Suddenly, everything stopped as the Caritas was scattered, and all lights on the attacking warship blinked out. The Deus Ex hung above the world, surface dented and cracked.
Brice pulled himself from the pod. Friedrich dangled from his seat, his mangled body running out blood on the black iron floor.
Brice’s helmet was cracked. He threw it off and breathed in the frigid air.
“Hello?” he called out.
The fighter had been spread out, ground against an interior metal hall as it had come to a stop. They’d flown through the gap, wings, and guns clipped. Inside this ship, the Deus Ex, he hadn’t imagined they’d survived.
They hadn’t, he thought. I have. Friedrich is dead.
Brice rubbed blood from his eyes. He limped forward. Ahead was a red light.
Over pipes and past groaning mechanics, he felt his way through the wet and dark halls. He could hear something. The sound of a man yelling.
When he turned the corner, he found the source of the light. A glowing red orb sat on a pedestal above the black floor. A sharp clang sounded as Porter hit the orb with his sword, not putting a scratch in it. Brice stood in the opening of the vaulted room.
“Sir?” he asked.
Porter looked up, surprised. “How the fuck did you get in here?”
“Drove my fighter through the opening… sir.”
“Shit, soldier.” He slashed at the orb again without damaging it. “Shit!” he shouted again, not at Brice this time.
“How can I help?”
“I can’t…” he attacked again, “fucking,” bashing Hasami’s sword against it, “do anything!” Porter stabbed the sword into the floor and stepped back, falling to his knees and looking up at the source of light. “I’m not the man for this job.”
Brice crouched beside him but found he was too tired to stay that way. He sat and fell all the way back, his head resting on the floor. “You’ve killed gods.”
Porter launched up and grabbed the sword, attacking again to no avail. “Not like this.” He shook his head. “I can’t fucking do this.”
Brice tried to catch his breath. He tilted his head up to see blood gushing from a wound in his stomach. He hadn’t even felt it. “Damn,” he commented. “I think I’m dying, sir.”
“I think we’re all about to be,” Porter responded. Then added, “but I’m sorry about that. Brice, is it? I can’t do this because it’s against my nature. My power comes from all of us. I’m the God we are. Things like gods of chaos, gods of the sun, they’re there for us. The old gods, they existed by us. They died with the march of time. But this isn’t that. This is the machine we sold our souls for. We chose this, together. Humanity, like the gods? This is our march of time. Isn’t this inevitable?”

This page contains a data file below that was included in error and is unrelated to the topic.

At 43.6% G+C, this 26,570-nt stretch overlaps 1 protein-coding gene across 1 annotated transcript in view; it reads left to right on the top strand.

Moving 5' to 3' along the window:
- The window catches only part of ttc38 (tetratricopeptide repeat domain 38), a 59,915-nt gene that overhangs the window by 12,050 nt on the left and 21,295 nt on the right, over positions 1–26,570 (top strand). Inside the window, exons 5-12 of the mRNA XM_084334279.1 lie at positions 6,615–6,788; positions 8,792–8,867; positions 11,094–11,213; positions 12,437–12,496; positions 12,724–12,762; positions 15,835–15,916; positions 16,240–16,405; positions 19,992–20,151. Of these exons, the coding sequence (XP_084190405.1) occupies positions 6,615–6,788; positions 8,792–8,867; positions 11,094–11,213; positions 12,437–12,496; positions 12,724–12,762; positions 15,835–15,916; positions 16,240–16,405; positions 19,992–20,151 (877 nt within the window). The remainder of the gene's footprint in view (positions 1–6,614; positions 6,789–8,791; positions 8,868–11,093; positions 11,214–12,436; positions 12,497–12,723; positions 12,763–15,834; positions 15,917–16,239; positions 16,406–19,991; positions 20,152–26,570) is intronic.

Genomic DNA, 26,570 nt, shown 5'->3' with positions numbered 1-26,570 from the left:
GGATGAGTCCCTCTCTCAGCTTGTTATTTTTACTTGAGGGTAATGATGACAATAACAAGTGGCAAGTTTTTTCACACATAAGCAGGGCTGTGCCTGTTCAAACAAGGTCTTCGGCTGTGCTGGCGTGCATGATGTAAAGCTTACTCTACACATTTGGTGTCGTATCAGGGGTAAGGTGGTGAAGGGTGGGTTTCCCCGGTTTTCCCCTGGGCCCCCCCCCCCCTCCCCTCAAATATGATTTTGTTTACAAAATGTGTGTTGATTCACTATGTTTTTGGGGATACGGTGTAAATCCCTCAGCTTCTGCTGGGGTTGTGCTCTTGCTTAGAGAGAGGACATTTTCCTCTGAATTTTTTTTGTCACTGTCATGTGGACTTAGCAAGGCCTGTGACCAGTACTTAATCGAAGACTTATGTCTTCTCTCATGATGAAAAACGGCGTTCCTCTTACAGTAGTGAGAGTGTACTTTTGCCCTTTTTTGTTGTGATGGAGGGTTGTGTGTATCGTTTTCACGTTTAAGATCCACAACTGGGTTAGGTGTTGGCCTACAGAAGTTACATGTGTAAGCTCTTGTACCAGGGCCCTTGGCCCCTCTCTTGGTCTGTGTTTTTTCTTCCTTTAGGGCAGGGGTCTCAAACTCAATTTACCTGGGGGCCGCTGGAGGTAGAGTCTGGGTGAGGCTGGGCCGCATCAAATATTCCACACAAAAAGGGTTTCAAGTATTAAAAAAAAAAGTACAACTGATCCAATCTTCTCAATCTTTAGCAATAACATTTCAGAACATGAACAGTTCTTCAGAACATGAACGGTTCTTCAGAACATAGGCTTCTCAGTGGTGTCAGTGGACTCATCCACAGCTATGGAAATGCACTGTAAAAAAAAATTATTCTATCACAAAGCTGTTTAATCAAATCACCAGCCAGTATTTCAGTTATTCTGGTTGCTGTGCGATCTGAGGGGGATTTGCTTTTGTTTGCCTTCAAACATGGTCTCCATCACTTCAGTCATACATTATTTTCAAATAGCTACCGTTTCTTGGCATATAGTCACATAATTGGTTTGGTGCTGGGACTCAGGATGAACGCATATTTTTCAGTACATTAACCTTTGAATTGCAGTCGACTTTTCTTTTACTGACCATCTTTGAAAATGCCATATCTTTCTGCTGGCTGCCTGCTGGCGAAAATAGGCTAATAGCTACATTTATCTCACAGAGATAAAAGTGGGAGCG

Porter took a knee and put a hand upon the orb. He tried to think of a way out.
The sword was Hasami’s, he thought. He had… worked with choice. He could change his mind, make two decisions at once. That had been his power. It had been fucking brilliant. His application had been so uncreative for such an idea. Why the hell did it have to come to him?
“I can’t kill Aku with this thing,” he said. “That’s my element. I don’t get a choice of my own. I’m the indomitable march of progress. How fucking true I meet my obsolescence, right?”
Brice rolled over on his side, head spinning for a second. He pushed up to stand. Leaning heavily on the orb he looked down to Porter. “I think I understand,” he said. He reached out. “It’s a contradiction for you… You can’t contradict the choice we made.”
He put his blood-soaked hand on Porter’s shoulder.
“But,” he continued, “I’m here! So that’s not how it’s going to go.” He took hold of Porter’s arm and tried to pull him up. Brice collapsed as he tried.
“Hey, we gotta get you out of here…”
“Hallelujah,” Brice said. “No, Porter!” he startled as if he’d just realized what had been proposed. His hand came up to grab the handle of Hasami’s sword. “If the… modern choice is wrong… can’t I reject it?” With his other hand, he grabbed Porter’s shoulder, trying to pull himself up. “That matters,” he told him as he failed. “That matters.”
Brice hit his back, his chest not rising.
Porter let him slip to the ground. He stood over him.
He looked at the sword and the blood covering the handle and his bare hand. It was like he was searching for something. What had he been trying to tell him? Porter didn’t understand. What could the significance of one person be?
I can be… he started a thought. He dug deep. “I’m not every man,” he murmured. His eyes rested on the glowing orb in the vast, grim room. “Even one. Change starts with one,” he said.
Porter reared back the katana. He brought it crashing through the shattered heart of Aku.